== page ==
More specifically, the work plan for the study calls for the National Research Council “to conduct a scientific review of the research on polygraph examinations that pertain to their validity and reliability, in particular for personnel security screening. The review would include what is known about the effect of medications, sleep deprivation, and illnesses on the physiological responses measured. . . .

“The panel would review other techniques that may be adapted to similar purposes, such as research on facial expressions and voice stress analysis, in order to allow for a comparative evaluation of the polygraph and to suggest directions for future research that may include both polygraph and other tests. The panel will not, however, independently review and assess these other techniques nor assess the use of the polygraph in conjunction with other techniques. . . .

“The report would present the panel’s assessments of and recommendations for polygraph examinations for personnel security purposes and the panel’s suggestions for further research.”


Some standard definitions of key terms can be found in the U.S. Department of Energy’s Polygraph Examination Regulations (10 CFR, Part 709.3):

Polygraph means an instrument that (1) Records continuously, visually, permanently, and simultaneously changes in cardiovascular, respiratory, and electrodermal patterns as minimum instrumentation standards; and (2) Is used, or the results of which are used, for the purpose of rendering a diagnostic opinion regarding the honesty or dishonesty of an individual.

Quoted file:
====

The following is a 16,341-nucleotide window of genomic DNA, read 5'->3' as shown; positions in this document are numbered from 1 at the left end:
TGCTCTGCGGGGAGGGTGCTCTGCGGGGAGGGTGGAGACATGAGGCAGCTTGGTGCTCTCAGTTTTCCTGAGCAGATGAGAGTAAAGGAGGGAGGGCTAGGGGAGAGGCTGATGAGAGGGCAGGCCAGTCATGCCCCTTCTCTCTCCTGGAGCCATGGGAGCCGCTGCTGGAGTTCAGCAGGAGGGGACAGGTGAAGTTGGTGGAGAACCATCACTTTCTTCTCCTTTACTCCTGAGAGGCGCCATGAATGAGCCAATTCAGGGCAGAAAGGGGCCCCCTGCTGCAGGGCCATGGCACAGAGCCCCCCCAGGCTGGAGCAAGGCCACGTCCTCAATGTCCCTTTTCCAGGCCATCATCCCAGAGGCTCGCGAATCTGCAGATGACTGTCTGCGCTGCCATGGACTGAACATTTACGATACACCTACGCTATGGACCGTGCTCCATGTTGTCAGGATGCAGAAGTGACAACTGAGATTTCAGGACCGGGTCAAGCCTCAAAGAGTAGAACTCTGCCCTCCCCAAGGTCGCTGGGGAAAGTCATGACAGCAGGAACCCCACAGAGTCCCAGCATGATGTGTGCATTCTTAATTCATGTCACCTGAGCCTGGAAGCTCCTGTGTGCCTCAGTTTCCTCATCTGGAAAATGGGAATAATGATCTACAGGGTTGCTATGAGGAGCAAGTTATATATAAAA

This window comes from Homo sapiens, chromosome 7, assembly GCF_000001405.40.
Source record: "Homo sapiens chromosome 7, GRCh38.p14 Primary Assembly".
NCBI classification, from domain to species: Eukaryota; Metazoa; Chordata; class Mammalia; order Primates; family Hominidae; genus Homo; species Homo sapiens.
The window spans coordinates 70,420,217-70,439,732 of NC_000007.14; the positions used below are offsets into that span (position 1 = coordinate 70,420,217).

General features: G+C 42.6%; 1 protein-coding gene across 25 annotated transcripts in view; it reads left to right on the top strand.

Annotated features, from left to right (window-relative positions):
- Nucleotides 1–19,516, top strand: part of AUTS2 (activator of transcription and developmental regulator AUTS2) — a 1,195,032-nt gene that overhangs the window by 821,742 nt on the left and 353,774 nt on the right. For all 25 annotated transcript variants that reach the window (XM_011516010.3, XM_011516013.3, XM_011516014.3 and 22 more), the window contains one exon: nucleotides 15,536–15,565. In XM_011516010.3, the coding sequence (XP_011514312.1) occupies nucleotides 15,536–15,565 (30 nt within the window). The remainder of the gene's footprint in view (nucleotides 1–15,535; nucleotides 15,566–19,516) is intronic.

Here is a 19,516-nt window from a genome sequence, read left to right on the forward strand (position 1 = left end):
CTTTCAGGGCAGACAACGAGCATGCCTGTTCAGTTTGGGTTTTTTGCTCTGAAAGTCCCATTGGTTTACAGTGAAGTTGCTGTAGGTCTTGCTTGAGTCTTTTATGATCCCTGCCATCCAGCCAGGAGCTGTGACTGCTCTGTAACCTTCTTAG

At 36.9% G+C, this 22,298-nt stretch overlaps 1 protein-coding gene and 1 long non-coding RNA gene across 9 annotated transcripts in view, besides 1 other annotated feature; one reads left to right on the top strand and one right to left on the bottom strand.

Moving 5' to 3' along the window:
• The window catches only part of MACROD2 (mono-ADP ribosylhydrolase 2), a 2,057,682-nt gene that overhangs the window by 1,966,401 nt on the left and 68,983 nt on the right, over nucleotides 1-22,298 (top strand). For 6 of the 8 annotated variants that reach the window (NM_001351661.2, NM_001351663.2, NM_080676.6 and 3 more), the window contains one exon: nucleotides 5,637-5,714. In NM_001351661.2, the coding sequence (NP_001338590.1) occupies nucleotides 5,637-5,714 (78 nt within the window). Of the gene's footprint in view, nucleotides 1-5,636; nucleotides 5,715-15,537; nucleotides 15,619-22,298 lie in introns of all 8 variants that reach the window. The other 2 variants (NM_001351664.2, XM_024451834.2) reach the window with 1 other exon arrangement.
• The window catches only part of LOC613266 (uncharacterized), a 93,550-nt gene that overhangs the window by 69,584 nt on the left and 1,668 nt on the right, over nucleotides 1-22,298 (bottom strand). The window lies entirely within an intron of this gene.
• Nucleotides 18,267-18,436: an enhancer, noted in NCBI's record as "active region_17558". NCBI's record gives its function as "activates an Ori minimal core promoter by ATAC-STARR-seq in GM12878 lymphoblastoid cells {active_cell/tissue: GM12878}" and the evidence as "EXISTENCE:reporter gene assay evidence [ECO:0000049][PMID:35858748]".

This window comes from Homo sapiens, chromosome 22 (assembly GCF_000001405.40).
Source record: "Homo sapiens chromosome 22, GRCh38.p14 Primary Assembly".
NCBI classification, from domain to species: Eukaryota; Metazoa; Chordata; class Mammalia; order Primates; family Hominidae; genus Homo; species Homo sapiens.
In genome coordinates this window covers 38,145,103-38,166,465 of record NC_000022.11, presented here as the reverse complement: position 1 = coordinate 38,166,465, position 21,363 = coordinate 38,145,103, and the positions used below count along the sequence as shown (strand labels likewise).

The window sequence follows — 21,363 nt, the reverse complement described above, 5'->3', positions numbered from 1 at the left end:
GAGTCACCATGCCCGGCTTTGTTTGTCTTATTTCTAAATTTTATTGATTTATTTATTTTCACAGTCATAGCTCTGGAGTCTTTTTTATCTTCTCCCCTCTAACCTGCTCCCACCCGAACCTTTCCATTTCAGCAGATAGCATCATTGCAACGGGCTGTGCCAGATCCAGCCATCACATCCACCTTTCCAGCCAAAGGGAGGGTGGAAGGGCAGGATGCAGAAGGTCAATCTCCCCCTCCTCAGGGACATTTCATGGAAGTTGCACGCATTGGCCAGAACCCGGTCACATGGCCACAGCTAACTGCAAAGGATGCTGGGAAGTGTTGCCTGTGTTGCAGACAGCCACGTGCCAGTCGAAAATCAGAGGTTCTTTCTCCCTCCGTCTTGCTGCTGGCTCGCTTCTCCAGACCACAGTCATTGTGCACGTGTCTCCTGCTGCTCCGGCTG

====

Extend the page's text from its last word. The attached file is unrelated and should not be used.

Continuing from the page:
Polygraph examination means a process that encompasses all activities that take place between a polygraph examiner and individual during a specific series of interactions, including the pretest interview, the use of the polygraph instrument to collect physiological data from the individual while the polygraph examiner is presenting a series of tests, the test data analysis phase, and the post-test phase.

Polygraph test means that portion of the polygraph examination during which the polygraph instrument collects physiological data based upon the individual’s responses to test questions from the examiner.

Our usage is consistent with these definitions.


There is much debate in the polygraph research literature on the relative validity of control question or comparison question tests vis-à-vis other kinds of tests, particularly guilty knowledge or concealed information tests, which are not based on the same kinds of comparisons. Notwithstanding this scientific issue, all polygraph tests involve comparison of physiological responses to questions that bear directly on the issue being investigated with responses to other questions, however named, that are used for purposes of comparison.


These demonstrations are commonly referred to as stimulation tests or acquaintance tests. They are normally described to the examinee as procedures designed to acquaint the examinee with the equipment and to determine whether the examinee can make the physiological responses used in the test. The examinee is connected to the polygraph equipment and asked to pick a card or select a number within a specified range. He or she is then asked to respond “no” to each of a series of questions of the form, “Was the number 4?” After the series of questions, the examiner, who in some versions of the demonstration has knowledge of the examinee’s choice by a subterfuge such as a stacked deck of cards, reviews the chart with the examinee and shows that the polygraph was able to detect deception when the examinee did lie.

The National Academies | 500 Fifth St. N.W. | Washington, D.C. 20001
Copyright © National Academy of Sciences. All rights reserved.
Terms of Use and Privacy Statement